Happily the film relies on Yorkshire locations. Rae said that Arnold spent six months scouting locations. The Heights and much of its surrounds were filmed in Western Swaledale. In summer this is great walking country, with splendid views, winding but interesting paths, and some excellent hostelries for mealtimes. In winter the countryside is grimmer: rain, wind and mist can surround one and the terrain is rich in tufts and frequently very muddy. The film certainly realises the Yorkshire sense of ‘wuthering’. And the Heights is a working farm, candlelit, rough-hewn and prey to the elements. Rae’s fellow producer Kevin Loader commented: “It’s the hardest shoot I’ve ever been part of; there was a constant awareness of wind and water, the darkness and the harshness of the elements. But it brings home that kind of isolation and closeness to the natural world.”
The early part of the book, the developing relationship between young Cathy and Heathcliff, takes up about 70 minute of the film. Then we have a break when Heathcliff leaves angry and frustrated. The second part of the film treats the events after Cathy’s marriage but does not carry the tale to the end of the book. This runs for about 50 minutes. The first section of the film has the developing passion and obsession between young Heathcliff (Solomon Glave) and young Cathy (Shannon Beer). This is powerful drama, and the terrain and the landscape are an integral part of the force of the story. The film uses a range of natural objects, particularly stones and feathers, as props and as metaphors. The supporting cast, including other non-professionals alongside the lead pair, make this an effective portrait of an early C19th household and hamlet.
The second part of the film involves both the Heights and the Grange, the later the home of the affluent Linton’s. A Press colleague thought this part rather slow. I did not find this, but I did feel a change of pace and intensity. I think this is in part because the central pair of Heathcliff (James Howson) and Cathy (Kaya Scodelario) are now played by a non-professional opposite a professional actor. Arnold explains her aim: “We looked for non-actors for the Heights and actors for the Grange. I wanted the Heights to be raw and untamed and elemental and masculine and the Grange to seem mannered and more feminine and careful.” [In fact, the casting division is not quite as strict as this, but the contrast is there]. This expresses the repressive nature of the situation, the early film being oppressive rather than repressive. This is underscored by the disparities between the Heights and the Grange: the latter all lights, decorum and social niceties. It is symbolised in one way by Cathy’s hair: mainly down and loose early in the film, now pinioned up behind her head. Some ringlets do hang down which distinguishes her from Isabella whose hair is firmly bound up. It is also affected by the more conventional use of metaphors: one of the few false notes in the film for me was a cage containing a canary in the Grange, seen in close-up at least twice. But this repression is the way that the tragic tale of Heathcliff and Cathy runs: repressions of class, gender and ethnicity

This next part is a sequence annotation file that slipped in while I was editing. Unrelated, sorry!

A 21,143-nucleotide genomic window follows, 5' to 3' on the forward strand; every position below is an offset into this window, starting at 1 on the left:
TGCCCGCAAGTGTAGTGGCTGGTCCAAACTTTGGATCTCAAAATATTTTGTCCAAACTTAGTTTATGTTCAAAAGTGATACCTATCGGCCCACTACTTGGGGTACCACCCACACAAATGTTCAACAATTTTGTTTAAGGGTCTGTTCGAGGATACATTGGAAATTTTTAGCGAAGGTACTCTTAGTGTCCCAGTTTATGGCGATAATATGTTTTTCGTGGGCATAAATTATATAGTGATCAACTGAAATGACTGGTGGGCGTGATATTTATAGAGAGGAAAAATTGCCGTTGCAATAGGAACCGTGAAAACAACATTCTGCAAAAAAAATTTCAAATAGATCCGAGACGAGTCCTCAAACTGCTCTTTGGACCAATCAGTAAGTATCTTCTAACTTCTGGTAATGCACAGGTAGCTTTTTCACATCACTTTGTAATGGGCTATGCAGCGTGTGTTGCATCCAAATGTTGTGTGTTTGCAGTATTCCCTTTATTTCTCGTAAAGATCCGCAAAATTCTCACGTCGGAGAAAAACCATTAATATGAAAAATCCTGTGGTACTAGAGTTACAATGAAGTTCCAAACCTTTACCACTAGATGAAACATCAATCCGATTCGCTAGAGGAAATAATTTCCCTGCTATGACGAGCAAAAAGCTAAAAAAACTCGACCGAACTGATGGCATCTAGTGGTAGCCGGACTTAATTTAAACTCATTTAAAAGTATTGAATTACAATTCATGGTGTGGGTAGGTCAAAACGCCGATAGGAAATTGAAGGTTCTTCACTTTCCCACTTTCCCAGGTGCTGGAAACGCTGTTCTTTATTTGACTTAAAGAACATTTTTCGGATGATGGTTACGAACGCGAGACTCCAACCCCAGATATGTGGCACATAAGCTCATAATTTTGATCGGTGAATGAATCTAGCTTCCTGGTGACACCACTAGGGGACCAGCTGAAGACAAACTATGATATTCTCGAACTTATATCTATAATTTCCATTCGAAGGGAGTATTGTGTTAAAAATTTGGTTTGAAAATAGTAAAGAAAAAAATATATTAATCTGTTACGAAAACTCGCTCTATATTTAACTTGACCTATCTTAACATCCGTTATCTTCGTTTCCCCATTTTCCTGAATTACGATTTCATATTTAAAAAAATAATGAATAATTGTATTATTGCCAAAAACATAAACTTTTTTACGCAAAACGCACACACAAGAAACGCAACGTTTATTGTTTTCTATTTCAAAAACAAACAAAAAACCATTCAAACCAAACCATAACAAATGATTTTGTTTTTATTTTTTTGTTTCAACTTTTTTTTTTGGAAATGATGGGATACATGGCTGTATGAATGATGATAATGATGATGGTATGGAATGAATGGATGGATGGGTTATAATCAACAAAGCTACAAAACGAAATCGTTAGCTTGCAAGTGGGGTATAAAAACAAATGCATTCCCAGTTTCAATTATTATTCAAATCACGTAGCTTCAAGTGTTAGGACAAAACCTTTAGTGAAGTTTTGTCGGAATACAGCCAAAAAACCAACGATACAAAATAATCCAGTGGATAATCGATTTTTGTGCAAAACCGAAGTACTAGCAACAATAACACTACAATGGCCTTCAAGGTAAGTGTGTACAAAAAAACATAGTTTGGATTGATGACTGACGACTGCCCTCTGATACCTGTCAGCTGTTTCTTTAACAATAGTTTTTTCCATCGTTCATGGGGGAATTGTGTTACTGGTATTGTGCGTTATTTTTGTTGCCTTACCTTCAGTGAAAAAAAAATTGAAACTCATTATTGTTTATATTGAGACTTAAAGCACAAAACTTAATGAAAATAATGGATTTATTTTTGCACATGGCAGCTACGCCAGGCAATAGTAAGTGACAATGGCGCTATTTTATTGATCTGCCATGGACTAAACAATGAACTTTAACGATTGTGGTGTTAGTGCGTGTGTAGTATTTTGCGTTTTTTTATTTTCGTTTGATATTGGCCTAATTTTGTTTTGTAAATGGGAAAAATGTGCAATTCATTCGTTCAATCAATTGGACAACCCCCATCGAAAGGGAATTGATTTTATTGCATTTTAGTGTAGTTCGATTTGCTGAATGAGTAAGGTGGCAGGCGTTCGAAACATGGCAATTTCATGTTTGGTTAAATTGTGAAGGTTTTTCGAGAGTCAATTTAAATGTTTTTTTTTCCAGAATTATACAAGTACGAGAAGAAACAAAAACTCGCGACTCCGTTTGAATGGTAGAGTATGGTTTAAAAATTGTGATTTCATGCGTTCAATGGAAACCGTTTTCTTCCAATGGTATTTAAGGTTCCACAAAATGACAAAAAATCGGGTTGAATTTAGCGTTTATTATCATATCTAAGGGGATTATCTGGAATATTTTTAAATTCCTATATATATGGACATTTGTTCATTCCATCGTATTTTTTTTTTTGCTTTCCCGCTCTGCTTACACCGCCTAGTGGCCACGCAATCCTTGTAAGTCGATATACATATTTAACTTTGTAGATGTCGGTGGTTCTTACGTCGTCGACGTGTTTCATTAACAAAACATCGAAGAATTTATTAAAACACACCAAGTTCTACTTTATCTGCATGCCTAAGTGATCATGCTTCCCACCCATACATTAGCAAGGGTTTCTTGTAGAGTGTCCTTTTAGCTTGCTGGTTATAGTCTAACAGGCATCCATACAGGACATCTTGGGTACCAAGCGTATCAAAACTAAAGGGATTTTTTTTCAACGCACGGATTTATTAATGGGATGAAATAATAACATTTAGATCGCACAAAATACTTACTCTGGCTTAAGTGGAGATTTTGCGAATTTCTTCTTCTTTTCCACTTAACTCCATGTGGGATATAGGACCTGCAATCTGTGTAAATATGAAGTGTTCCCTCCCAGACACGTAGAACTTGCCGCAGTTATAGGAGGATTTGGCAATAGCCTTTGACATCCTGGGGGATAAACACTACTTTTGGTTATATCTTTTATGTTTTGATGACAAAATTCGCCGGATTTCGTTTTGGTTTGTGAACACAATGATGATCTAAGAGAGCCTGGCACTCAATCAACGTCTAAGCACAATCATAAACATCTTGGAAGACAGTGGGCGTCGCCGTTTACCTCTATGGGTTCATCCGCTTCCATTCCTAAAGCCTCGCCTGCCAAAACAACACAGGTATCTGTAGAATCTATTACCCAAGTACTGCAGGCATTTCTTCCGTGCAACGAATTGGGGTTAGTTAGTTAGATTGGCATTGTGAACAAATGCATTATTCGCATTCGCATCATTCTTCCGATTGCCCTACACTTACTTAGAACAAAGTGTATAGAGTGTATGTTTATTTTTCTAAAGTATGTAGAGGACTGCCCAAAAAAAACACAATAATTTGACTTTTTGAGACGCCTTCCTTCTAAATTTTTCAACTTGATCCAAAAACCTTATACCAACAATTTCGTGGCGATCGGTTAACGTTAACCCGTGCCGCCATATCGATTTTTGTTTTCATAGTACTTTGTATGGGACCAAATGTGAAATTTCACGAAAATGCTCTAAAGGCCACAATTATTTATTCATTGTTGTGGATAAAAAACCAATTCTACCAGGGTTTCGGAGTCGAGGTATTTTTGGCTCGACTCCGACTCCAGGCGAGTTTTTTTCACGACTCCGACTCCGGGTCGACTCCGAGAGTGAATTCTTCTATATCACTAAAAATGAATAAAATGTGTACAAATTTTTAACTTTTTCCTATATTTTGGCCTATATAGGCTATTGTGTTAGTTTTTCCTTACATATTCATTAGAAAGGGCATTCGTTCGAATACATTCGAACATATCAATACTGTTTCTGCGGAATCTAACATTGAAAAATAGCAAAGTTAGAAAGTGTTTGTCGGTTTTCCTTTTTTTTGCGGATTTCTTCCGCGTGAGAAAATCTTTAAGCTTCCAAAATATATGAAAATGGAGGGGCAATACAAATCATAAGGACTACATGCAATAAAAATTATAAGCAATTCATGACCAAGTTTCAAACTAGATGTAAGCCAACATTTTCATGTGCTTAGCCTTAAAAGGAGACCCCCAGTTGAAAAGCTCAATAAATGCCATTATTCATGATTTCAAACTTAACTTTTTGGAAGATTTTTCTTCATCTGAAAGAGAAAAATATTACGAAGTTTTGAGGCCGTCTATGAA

The film has divided critics strongly. However, interesting films frequently do this. For, like the star-crossed lovers, and the original novel, this is a film on the edge.
NB A report in Tuesday’s Guardian suggests that James Howson as the ‘older Heathcliff” had his dialogue dubbed: though this does not seem to appear in the credits.
Rona’s earlier review of the film.